Select Quotations While Reading John Lennox

“Even if they cannot be herded, cats in sufficient number can make a lot of noise and they cannot be ignored.” [Richard Dawkins, The God Delusion, p.27]

“Those considering atheism as a new doctrinal commitment, however, will not find plausible the alleviation of anxiety it is said to afford. If the great concern occasioned by atheism is God’s indignation, then given the very tentative way in which his inexistence has been affirmed, it might seem that atheists have drawn their worries prematurely to an end. Whatever its other benefits, atheism is not generally counted a position calculated to assuage the worst fears of mankind; and as the work of prominent atheists indicates, those who have stopped worrying have done so only because they have stopped thinking.” [David Berlinski, Fixed-Point Foundation,]

“I have stepped into the public arena in order to add my voice to those who are convinced that the New Atheism is not the automatic default position for all thinking people who hold science in high regard. [p.15]

“I am not an atheist so much as I am an antitheist; I not only maintain that all religions are versions of the same untruth, but I hold that the influence of churches, and the effect of religious belief is positively harmful.” [Christopher Hitchens, Letters to a Young Contrarian]

“Religion poisons everything.” [Christopher Hitchens, God is not Great, p.13]

“I think religion should be treated with ridicule, hatred, and contempt, and I claim that right.” [Christopher Hitchens, A Bitter Rift Divides Atheists, 2001 NPR Broadcast,]

“The world needs to wake up from the long nightmare of religion… Anything we scientists can do to weaken the hold of religion should be done, and may in fact be our greatest contribution to civilization.” [Steven Weinberg, remarks at Beyond Belief: Science, Religion, Reason and Survival, 2006,]

“…the objective of the New Atheists is not simply to complete the process of secularization by banishing God from the universe; but it is to put something in place of God. And it is not simply that society should replace God with something else; it is that science should do so. Apparently no area of human thought or activity other than science is qualified to contribute anything useful. Science is king.” (p. 20)

“A fiction does not die, an illusion never passes away, a fairy tale does not refute itself… You cannot kill a breeze, a wind, a fragrance; you cannot kill a dream or an ambition. God, manufactured by mortals in their own quintessential image, exists only to make daily life bearable despite the path that every one of us treads toward extinction… We cannot assassinate or kill an illusion. In fact illusion is more likely to kill us – for God puts to death everything that stands up to him, beginning with reason, intelligence and the critical mind. All the rest follows in a chain reaction.” [Michel Onfray, In Defense of Atheism, pp. 12,13]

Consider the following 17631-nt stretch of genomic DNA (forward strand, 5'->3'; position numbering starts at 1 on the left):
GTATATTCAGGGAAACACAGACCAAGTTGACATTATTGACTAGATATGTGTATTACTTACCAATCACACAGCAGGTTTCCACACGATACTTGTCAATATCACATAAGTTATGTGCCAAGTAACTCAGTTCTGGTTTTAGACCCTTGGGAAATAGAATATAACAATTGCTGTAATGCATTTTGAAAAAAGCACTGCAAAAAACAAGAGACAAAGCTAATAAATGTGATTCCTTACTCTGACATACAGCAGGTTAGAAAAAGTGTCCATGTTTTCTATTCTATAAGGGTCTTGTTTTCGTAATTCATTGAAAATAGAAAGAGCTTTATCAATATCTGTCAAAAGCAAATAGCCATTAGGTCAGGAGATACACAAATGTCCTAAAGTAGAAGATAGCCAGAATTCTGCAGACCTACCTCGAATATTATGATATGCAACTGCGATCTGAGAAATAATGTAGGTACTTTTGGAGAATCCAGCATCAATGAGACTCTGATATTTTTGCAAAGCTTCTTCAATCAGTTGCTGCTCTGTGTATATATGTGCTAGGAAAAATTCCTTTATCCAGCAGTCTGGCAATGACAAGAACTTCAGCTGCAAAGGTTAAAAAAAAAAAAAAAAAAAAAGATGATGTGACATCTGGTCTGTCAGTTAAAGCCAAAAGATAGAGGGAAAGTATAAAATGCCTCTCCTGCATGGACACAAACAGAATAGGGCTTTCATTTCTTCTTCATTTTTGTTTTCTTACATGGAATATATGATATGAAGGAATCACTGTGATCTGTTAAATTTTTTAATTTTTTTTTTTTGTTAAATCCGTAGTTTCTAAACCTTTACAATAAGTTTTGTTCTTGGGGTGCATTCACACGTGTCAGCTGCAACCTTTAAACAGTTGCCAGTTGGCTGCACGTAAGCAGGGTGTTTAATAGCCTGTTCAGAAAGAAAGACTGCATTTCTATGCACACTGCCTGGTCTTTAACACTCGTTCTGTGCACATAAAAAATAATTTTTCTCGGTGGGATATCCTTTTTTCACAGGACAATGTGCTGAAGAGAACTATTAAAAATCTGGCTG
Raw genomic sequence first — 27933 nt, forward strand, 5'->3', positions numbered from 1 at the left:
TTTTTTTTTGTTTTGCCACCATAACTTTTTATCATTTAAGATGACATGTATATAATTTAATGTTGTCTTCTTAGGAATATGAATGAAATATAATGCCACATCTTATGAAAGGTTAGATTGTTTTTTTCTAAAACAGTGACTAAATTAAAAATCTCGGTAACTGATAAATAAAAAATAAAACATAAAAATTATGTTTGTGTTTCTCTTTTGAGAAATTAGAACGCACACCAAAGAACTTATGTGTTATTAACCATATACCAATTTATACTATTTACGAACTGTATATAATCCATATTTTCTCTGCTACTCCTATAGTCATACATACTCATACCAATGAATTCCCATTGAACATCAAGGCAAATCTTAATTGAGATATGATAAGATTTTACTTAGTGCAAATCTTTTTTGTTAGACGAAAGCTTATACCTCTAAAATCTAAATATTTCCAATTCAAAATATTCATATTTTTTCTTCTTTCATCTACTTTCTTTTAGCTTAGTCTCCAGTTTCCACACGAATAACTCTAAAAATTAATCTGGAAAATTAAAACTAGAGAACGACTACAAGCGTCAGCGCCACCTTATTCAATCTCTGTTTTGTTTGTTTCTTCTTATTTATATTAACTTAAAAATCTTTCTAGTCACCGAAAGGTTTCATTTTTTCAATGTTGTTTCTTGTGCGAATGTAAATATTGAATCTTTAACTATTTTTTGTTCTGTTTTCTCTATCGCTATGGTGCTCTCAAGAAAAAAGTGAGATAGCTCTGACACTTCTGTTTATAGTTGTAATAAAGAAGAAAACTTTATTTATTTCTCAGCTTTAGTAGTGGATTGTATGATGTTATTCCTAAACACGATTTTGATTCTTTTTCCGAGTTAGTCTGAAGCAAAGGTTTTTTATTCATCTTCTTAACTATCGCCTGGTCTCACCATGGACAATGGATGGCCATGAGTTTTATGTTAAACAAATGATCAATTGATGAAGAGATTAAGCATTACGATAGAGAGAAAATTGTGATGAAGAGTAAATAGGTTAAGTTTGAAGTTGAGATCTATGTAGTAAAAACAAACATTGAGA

“…God is not to be regarded as an enemy of reason. After all, as Creator he is responsible for the very existence of the human mind; the biblical view is that human beings are the pinnacle of creation. They alone are created as rational beings in the image of God, capable of a relationship with God and given by him the capacity to understand the universe in which they live.

“Consistent with this, far from being anti-scientific, the Bible positively encourages science. It could be said that it gave science its initial mandate… According to Genesis, in the biological field it was God who initiated this process by telling humans to name the animals. Taxonomy thus got underway.” (p. 28)

“Again it was a theist, not an atheist, who had the idea that led to the current widely accepted Big Bang model of the origin of the universe. Georges Lemaitre (1894-1966), a Belgian priest and astronomer challenged the theory of an eternal universe that had held sway for centuries, and which even Einstein held at the time…” (p. 29)

“It is rather ironical that in the sixteenth century some people resisted advance in science because it seemed to threaten belief in God; whereas in the twentieth century scientific models of a beginning were resisted because they might increase the plausibility of belief in God.” (p. 30)

“In the majority of studies, religious involvement is correlated with well-being, happiness and life-satisfaction; hope and optimism; purpose and meaning in life; higher self-esteem; better adaptation to bereavement; greater social support and less loneliness; lower rates of depression and faster recovery from depression; lower rates of suicide and fewer positive attitudes toward suicide; less anxiety; less psychosis and fewer psychotic tendencies; lower rates of alcohol and drug use and abuse; less delinquency and criminal activity; greater marital stability and satisfaction… We concluded that for the vast majority of people the apparent benefits of devout religious belief and practice probably outweigh the risks” (p. 77) [Professor Andrew Sims citing the American Journal of Public Health‘s analysis of epidemiological studies on the psychological effects of religious belief. From Is Faith Delusion?: Why Religion is Good For Your Health, 2009]